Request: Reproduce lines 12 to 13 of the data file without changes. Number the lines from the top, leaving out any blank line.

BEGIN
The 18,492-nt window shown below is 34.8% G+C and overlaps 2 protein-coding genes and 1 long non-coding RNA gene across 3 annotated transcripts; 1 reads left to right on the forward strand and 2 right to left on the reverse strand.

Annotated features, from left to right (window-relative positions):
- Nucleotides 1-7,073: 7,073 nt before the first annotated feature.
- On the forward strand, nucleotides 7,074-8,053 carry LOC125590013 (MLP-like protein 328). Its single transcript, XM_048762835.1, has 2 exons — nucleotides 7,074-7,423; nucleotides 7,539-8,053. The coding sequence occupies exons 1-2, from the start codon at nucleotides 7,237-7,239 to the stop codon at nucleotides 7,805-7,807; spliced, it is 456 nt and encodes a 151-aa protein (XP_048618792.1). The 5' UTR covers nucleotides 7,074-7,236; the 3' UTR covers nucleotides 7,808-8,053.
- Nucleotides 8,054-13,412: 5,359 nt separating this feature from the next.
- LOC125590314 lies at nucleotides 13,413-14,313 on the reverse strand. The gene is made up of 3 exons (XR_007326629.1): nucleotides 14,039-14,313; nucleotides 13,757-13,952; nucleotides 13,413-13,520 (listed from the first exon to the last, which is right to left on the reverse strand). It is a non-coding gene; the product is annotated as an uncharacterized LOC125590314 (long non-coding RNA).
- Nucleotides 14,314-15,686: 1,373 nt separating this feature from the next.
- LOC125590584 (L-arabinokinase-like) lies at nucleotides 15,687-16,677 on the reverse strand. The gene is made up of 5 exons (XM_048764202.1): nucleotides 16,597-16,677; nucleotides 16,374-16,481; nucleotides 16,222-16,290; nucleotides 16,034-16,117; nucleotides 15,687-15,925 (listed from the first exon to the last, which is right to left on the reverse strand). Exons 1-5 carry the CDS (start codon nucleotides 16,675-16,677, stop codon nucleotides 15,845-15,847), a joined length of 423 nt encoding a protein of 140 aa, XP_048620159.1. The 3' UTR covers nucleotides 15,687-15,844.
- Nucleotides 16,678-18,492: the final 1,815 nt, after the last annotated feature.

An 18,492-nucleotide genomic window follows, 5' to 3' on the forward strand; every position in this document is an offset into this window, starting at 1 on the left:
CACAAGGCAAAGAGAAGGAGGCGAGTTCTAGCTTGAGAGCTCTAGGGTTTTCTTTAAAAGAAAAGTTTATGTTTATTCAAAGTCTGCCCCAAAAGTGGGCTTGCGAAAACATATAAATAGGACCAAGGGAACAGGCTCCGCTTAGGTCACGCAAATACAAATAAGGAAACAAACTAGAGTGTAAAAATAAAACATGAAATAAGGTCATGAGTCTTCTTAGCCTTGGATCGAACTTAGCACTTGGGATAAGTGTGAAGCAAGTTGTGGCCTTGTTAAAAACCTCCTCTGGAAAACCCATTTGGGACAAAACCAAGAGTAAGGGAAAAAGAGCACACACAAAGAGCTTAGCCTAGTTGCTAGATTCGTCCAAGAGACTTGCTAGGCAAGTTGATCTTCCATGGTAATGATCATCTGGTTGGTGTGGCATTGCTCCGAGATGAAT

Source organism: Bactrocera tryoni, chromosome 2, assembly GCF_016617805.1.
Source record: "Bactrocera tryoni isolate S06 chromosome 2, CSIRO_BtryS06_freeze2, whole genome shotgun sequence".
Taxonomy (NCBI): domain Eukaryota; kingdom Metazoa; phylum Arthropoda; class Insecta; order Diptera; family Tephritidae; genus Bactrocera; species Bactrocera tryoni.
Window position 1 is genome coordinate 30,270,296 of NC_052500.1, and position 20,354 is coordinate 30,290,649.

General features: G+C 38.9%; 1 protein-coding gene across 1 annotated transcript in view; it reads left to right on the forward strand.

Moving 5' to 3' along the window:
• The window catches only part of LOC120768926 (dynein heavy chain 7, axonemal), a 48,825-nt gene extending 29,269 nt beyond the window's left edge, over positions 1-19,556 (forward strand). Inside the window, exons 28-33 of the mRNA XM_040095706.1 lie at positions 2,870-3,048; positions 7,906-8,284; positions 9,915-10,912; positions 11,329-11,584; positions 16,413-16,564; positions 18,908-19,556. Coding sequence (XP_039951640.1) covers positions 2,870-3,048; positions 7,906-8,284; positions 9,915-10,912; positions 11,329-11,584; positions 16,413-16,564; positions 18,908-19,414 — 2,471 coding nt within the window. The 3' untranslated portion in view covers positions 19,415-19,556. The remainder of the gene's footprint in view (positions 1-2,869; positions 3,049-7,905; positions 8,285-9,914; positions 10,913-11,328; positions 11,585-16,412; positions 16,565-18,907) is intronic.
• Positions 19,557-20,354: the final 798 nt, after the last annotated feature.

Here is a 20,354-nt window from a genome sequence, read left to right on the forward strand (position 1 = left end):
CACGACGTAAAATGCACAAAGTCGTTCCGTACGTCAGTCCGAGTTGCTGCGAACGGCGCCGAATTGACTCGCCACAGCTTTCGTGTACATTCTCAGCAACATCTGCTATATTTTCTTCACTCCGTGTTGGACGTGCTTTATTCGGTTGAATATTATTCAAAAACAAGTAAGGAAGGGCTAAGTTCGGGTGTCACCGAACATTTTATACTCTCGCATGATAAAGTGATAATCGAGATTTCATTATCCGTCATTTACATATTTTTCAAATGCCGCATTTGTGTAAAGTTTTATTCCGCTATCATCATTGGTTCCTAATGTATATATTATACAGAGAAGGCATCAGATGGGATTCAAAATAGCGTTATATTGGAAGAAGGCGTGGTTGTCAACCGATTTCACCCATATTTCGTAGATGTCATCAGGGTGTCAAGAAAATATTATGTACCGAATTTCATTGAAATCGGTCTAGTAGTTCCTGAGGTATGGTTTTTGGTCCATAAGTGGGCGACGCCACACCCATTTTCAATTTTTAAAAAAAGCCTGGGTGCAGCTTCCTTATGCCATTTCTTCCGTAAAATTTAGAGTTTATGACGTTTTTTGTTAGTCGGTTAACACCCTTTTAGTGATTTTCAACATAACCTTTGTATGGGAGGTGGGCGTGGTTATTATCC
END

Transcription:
Source organism: Bactrocera tryoni, chromosome 2, assembly GCF_016617805.1.
Source record: "Bactrocera tryoni isolate S06 chromosome 2, CSIRO_BtryS06_freeze2, whole genome shotgun sequence".